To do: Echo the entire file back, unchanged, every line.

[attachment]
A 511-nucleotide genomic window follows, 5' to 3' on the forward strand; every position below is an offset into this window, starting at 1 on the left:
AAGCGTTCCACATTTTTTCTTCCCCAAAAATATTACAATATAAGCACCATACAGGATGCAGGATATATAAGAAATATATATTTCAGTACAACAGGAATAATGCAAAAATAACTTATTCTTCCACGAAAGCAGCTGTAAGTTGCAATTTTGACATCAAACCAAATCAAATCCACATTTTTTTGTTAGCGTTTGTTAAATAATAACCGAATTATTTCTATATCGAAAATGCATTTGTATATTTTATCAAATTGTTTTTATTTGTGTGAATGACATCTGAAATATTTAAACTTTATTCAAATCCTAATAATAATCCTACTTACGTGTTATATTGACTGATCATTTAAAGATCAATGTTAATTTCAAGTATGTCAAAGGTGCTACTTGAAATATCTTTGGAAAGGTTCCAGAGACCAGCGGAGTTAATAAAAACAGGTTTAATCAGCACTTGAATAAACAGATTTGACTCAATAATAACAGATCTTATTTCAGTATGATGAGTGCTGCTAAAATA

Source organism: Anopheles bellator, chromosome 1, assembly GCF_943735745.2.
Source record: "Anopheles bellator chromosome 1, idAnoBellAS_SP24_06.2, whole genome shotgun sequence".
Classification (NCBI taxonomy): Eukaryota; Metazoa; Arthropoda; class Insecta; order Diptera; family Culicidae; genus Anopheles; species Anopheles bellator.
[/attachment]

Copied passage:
A 511-nucleotide genomic window follows, 5' to 3' on the forward strand; every position below is an offset into this window, starting at 1 on the left:
AAGCGTTCCACATTTTTTCTTCCCCAAAAATATTACAATATAAGCACCATACAGGATGCAGGATATATAAGAAATATATATTTCAGTACAACAGGAATAATGCAAAAATAACTTATTCTTCCACGAAAGCAGCTGTAAGTTGCAATTTTGACATCAAACCAAATCAAATCCACATTTTTTTGTTAGCGTTTGTTAAATAATAACCGAATTATTTCTATATCGAAAATGCATTTGTATATTTTATCAAATTGTTTTTATTTGTGTGAATGACATCTGAAATATTTAAACTTTATTCAAATCCTAATAATAATCCTACTTACGTGTTATATTGACTGATCATTTAAAGATCAATGTTAATTTCAAGTATGTCAAAGGTGCTACTTGAAATATCTTTGGAAAGGTTCCAGAGACCAGCGGAGTTAATAAAAACAGGTTTAATCAGCACTTGAATAAACAGATTTGACTCAATAATAACAGATCTTATTTCAGTATGATGAGTGCTGCTAAAATA

Source organism: Anopheles bellator, chromosome 1, assembly GCF_943735745.2.
Source record: "Anopheles bellator chromosome 1, idAnoBellAS_SP24_06.2, whole genome shotgun sequence".
Classification (NCBI taxonomy): Eukaryota; Metazoa; Arthropoda; class Insecta; order Diptera; family Culicidae; genus Anopheles; species Anopheles bellator.